An interesting trend in semiconductor, as told by Silterra CEO, Firdaus Abdullah in a conference last year, is the opportunity to go into physical domains such as life science.

Malaysia has lots of IC design engineers. Silterra could enable SMEs to develop new technologies. With the political will for nationbuilding and room for technologist to innovate and participate, an ecosystem from researchers to chip makers, could be developed.

The planned implimentation of 5G in Malaysia is expected to generate RM12.9 billion to GDP growth and generate 39,000 new jobs. Without platform such as Silterra to retain the money spent in the country and increase national wealth, it is an effort that will only benefit other countries. 

Policymakers and financiers must shift their mindset from marketing someone else's technology to thinking more about real technology. Foxcomm and X-FAB are still contract manufacturers for major companies. There is no added value to Malaysia.

The sale would mean Malaysia will be out of the industry and miss out on the development in the IoT (Internet of Thing), 5G, and increasing digitalisation. 

The current pandemic crisis created a new normal condition or precisely abnormal condition, in which human interaction and travel will be significantly lessen and ICT will play a more significant role in every aspect of life.

Rethinking Khazanah

Khazanah was originally established to acquire and develop technology needed to increase the nation's technological capability to remain relevant industry player and give it the edge. 

At the end of Mahathir's first term as 7th Prime Minister and under Tun Abdullah, it was made into warehouse to store forced acquisition of privatised companies and the term GLC became the buzzword. Come Najib administration, Khazanah was transformed into a sovereign wealth fund. 

Azman Mokhtar's annual report repeatedly emphasised its asset growth and highlighted its return. The accountants and investment bankers were unable to appreciate the nation building emphasis on developing capability, capacity and growth potentials. 

The overemphasis on meeting set numbers for portfolio return, asset size and quality, and return on investment will not reflect the total benefit to the nation in term of jobs, expertise, SMEs, industry development, and local and national economic spillover.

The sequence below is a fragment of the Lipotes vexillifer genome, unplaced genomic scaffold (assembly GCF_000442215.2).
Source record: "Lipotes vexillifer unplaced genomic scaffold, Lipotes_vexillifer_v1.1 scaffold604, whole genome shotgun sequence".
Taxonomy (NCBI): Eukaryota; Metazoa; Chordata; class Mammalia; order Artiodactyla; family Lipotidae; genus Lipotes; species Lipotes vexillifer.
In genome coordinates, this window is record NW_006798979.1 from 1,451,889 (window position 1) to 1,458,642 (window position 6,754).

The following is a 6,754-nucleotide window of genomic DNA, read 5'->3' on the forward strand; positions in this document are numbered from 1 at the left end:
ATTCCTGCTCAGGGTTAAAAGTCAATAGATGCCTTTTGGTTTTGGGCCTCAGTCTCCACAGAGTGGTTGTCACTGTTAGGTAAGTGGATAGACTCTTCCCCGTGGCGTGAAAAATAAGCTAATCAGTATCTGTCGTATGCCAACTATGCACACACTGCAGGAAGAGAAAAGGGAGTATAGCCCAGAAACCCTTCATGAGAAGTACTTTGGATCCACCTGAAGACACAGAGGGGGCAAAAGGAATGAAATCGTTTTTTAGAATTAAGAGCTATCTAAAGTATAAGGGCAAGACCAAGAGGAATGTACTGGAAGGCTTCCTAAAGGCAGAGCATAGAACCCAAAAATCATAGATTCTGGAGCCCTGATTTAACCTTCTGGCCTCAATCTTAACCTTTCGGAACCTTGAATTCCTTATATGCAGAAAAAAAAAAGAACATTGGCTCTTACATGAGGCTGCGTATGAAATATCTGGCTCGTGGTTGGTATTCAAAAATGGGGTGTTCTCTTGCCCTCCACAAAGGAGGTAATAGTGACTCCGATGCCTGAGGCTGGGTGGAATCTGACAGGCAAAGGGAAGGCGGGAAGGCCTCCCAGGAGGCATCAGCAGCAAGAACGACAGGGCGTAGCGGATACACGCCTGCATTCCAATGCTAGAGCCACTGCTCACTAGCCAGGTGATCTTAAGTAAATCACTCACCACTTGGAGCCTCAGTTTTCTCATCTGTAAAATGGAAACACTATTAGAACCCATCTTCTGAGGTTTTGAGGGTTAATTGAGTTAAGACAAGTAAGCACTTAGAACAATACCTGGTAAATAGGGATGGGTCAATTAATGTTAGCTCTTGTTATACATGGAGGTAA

Khazanah became more myopic in its role to be merely contributor to the government coffer. However, their contribution was pittance compared to other GLCs and fund manager. 

Foxcom valuation of US$125 million looks attractive, but it is short termish and myopic to merely sell Silterra away. It is still giving away a bargain to foreigner for asset with replacement value of US$1 billon. 

Since Khazanah failed to do it, let them take the hit. Pass Silterra to other locals with the capacity and capability to carry it through and make it beneficial to the nation. Khazanah should not deny Malaysia of Silterra's potential benefit.

Khazanah is wholly owned by the government, thus the new administration as shareholder need to look beyond the financial of only Khazanah but the nation interest as a whole. 

Tan Sri Muhyiddin should set his eye beyond the current problem and challenges directly related to the health issue arising the Covid Corona virus. Whether the pandemic is over or not soon, he should have a plan to face the long drawn crisis, keep the economy chugging and continue the nation's development.  

WHO predicted the pandemic will be around for the next 4 to 5 years. So Malaysia must be looking towards being self sufficient and self reliant. It means the trading nation economic model that prospered the Malay archipelago since the Melaka empire need a rethink.  


Anonymous said...

You are spot on khazanah has too many accountants with no operational experience.No Engineers or scientists at strategic level. Tamasek run by technocrats.Mereka tahu invest dgn pinjam duit. Nak operate tak tahu. Jadi bankers saja lah

Anonymous said...

For Silterra to be successful, you need to change the board of directors. These guys have been there for 16 years unchanged.. Like Einstein is saying.. You must be an idiot to expect different results by doing the sane thing. Change the board members now and you can see a much better interest. Khazanah also needs to look into transactions between Silterra and Localokal.. This Localokal company was owned by all the seniors management of Silterra up until 26th August 2019. Go and check the records under the SSM. At least more than RM3 million of Silterra's fund was used to finance this company. Also check Silterra's involvement in bit coin, and fraudulent cases of paying more than RM600K roofing tiles for 3rd parties company, Touch and go card for schools canteen project where Silterra was cheated by a Dato. Also some of the PO were thru Silterra's subsidiary called PWF for a benefits of company's owned by former Ceo..

Anonymous said...

For Silterra to be successful, please changed the board first. The board has the same composition in the last 16 years.
Also check the conflict of interest on part of senior management for transaction done with a company called LOCALOKAL. shareholders of Localokal up till August 2019 were the same people that run Silterra. Also dealing with a company called KeyAsic by using Silterra's subsidiary company called PWF.

My Say